"New London was a city desperate for economic rejuvenation," they said. When Pfizer Inc., the pharmaceutical firm, opened a research center in 1998, the city announced plans for a 90-acre economic development in the nearby Fort Trumbull section. It envisioned a waterfront hotel and conference center, a retail complex and a new office park.

All that stood in the way were several dozen old homes. Susette Kelo and several other owners sued to keep their homes, saying the Constitution protected their rights to their private property.

This year, the city won a 4-3 ruling from the Connecticut Supreme Court.

"Far from being radical or groundbreaking ... the revitalization of an economically distressed city is a valid reason to condemn private property," city officials argued.

But the Supreme Court said it would have the last word in Kelo vs. City of New London.

In a separate case testing local zoning powers, the justices agreed to decide whether cities could be sued and forced to pay damages for refusing to permit the building of a wireless telephone tower.

Congress encouraged the growth of wireless phone networks in the 1996 Telecommunications Act, saying local officials may not use their zoning power to "prohibit ... the provision of personal wireless services." But the law did not say officials must allow new towers, nor did it say what would happen if a city wrongly refused to permit a needed phone tower.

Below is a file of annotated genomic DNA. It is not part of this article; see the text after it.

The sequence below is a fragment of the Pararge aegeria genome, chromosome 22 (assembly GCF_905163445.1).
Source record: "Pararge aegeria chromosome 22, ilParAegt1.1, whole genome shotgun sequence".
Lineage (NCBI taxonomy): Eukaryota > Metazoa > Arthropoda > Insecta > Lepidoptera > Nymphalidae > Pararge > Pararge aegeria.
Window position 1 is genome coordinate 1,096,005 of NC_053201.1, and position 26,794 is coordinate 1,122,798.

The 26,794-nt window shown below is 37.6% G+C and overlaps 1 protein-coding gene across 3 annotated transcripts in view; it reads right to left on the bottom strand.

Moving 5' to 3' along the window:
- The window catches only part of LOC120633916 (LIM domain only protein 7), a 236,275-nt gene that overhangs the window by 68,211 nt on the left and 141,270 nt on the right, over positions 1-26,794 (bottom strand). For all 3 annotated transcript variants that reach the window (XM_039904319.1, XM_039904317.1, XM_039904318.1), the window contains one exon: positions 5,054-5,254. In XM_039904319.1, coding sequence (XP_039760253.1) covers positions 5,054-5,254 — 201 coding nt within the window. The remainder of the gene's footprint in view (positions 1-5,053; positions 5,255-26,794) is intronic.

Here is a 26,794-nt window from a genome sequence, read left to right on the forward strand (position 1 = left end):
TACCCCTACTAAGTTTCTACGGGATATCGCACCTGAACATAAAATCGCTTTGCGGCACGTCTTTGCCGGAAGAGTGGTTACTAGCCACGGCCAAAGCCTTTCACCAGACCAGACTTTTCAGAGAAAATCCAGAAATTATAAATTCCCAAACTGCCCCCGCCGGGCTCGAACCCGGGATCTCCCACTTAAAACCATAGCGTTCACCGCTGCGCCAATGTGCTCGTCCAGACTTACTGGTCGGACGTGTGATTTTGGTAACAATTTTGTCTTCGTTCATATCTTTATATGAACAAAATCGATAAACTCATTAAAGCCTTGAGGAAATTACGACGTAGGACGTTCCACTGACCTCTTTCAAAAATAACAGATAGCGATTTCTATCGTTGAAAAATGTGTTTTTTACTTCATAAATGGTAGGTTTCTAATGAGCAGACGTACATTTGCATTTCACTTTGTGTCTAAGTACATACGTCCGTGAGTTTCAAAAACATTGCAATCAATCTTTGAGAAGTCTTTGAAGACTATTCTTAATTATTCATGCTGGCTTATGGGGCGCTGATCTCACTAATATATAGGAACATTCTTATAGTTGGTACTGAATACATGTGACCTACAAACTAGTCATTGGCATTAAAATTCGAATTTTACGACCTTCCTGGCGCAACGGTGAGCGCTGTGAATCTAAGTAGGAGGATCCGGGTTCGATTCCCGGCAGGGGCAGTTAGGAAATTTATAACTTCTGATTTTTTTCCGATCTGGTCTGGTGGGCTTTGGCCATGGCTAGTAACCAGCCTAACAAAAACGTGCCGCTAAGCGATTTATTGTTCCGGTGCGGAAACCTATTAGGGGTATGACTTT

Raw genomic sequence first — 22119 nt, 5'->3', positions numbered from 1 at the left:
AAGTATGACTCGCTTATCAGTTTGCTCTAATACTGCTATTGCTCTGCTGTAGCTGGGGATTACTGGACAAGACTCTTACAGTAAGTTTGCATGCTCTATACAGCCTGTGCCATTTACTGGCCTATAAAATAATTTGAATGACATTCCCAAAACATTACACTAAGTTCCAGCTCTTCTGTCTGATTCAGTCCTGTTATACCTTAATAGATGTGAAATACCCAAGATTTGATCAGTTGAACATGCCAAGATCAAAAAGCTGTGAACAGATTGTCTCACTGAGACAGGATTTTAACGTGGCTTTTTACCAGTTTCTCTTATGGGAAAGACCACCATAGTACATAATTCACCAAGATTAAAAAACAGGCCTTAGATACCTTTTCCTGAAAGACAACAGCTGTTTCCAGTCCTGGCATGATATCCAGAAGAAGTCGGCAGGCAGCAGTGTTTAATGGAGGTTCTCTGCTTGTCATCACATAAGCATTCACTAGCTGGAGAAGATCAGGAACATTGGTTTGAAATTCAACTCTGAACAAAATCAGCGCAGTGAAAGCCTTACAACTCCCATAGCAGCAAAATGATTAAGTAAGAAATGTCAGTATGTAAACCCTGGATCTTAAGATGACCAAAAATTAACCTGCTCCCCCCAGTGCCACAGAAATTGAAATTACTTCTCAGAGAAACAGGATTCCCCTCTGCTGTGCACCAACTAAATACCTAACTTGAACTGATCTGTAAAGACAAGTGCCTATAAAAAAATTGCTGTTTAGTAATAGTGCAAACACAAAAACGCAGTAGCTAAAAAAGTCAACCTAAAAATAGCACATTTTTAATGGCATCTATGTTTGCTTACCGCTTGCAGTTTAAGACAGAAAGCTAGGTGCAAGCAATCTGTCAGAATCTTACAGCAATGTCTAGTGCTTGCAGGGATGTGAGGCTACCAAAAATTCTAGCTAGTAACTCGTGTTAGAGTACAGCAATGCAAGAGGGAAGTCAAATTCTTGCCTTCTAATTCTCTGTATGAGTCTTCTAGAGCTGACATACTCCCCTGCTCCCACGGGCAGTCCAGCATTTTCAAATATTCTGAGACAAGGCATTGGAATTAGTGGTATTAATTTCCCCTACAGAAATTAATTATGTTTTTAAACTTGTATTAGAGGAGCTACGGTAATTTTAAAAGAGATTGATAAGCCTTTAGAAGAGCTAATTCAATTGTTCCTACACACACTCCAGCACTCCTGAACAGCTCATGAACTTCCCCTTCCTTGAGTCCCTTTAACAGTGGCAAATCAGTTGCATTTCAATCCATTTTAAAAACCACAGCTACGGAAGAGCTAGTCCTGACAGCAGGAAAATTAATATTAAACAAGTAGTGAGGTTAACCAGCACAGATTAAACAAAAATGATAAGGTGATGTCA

The justices agreed to hear an appeal filed by the city of Rancho Palos Verdes, which has been involved in a dispute with a homeowner who erected a 75-foot antenna on his property.

Typically, these disputes involve businesses, such as phone companies. But in the Rancho Palos Verdes case, Mark Abrams was denied a permit to use his antenna for commercial broadcasts, and he sued the city.

A federal judge in Los Angeles ruled for Abrams but said he was not entitled to monetary damages.

Last year, the U.S. 9th Circuit Court of Appeals disagreed, ruling that cities that violate the terms of the 1996 law can be forced to pay damages and the plaintiff's lawyer's fees.

In its appeal, the city said that ruling could expose localities to a series of costly verdicts. "Virtually every antenna-siting decision has the potential to become, quite literally, a federal case," said City Atty. Carol Lynch. She says the law allows homeowners or businesses to win a court order, but not monetary damages.

The justices will hear the case of the City of Rancho Palos Verdes vs. Abrams early next year.

The justices also will decide whether foreign-flagged cruise ships that travel to and from U.S. ports must comply with the federal law that protects the rights of disabled persons.

Hotel, restaurants and other "places of public accommodation" must make their facilities accessible to persons who are in wheelchairs or have other disabilities. But the foreign carriers say they are not required to comply.

Lower courts are split on the issue, and the Supreme Court said it would resolve the matter in the case of Spector vs. Norwegian Cruise Lines.